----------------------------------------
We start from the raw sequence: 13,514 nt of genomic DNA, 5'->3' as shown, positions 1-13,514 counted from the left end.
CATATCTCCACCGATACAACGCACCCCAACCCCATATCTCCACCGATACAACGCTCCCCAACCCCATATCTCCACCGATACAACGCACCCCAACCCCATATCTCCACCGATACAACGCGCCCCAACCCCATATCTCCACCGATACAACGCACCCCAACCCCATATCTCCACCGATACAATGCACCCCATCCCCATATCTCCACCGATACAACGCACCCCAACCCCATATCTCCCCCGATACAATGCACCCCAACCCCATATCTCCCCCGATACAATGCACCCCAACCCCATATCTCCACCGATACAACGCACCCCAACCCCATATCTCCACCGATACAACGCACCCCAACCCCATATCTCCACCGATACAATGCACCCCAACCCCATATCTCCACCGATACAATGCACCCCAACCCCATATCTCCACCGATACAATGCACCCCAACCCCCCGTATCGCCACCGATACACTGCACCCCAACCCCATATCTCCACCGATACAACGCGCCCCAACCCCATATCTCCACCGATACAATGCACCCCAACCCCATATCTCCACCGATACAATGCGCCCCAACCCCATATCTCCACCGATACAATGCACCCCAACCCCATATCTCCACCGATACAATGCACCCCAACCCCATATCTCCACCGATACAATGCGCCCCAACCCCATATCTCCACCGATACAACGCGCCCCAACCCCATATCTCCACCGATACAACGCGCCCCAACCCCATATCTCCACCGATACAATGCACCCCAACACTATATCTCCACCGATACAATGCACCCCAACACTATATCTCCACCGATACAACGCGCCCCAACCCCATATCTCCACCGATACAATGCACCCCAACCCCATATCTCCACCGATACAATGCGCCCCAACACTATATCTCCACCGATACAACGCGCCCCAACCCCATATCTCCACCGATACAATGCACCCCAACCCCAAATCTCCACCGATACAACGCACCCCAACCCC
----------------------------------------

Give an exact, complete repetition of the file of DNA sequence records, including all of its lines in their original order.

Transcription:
We start from the raw sequence: 13,514 nt of genomic DNA, 5'->3' as shown, positions 1-13,514 counted from the left end.
CATATCTCCACCGATACAACGCACCCCAACCCCATATCTCCACCGATACAACGCTCCCCAACCCCATATCTCCACCGATACAACGCACCCCAACCCCATATCTCCACCGATACAACGCGCCCCAACCCCATATCTCCACCGATACAACGCACCCCAACCCCATATCTCCACCGATACAATGCACCCCATCCCCATATCTCCACCGATACAACGCACCCCAACCCCATATCTCCCCCGATACAATGCACCCCAACCCCATATCTCCCCCGATACAATGCACCCCAACCCCATATCTCCACCGATACAACGCACCCCAACCCCATATCTCCACCGATACAACGCACCCCAACCCCATATCTCCACCGATACAATGCACCCCAACCCCATATCTCCACCGATACAATGCACCCCAACCCCATATCTCCACCGATACAATGCACCCCAACCCCCCGTATCGCCACCGATACACTGCACCCCAACCCCATATCTCCACCGATACAACGCGCCCCAACCCCATATCTCCACCGATACAATGCACCCCAACCCCATATCTCCACCGATACAATGCGCCCCAACCCCATATCTCCACCGATACAATGCACCCCAACCCCATATCTCCACCGATACAATGCACCCCAACCCCATATCTCCACCGATACAATGCGCCCCAACCCCATATCTCCACCGATACAACGCGCCCCAACCCCATATCTCCACCGATACAACGCGCCCCAACCCCATATCTCCACCGATACAATGCACCCCAACACTATATCTCCACCGATACAATGCACCCCAACACTATATCTCCACCGATACAACGCGCCCCAACCCCATATCTCCACCGATACAATGCACCCCAACCCCATATCTCCACCGATACAATGCGCCCCAACACTATATCTCCACCGATACAACGCGCCCCAACCCCATATCTCCACCGATACAATGCACCCCAACCCCAAATCTCCACCGATACAACGCACCCCAACCCC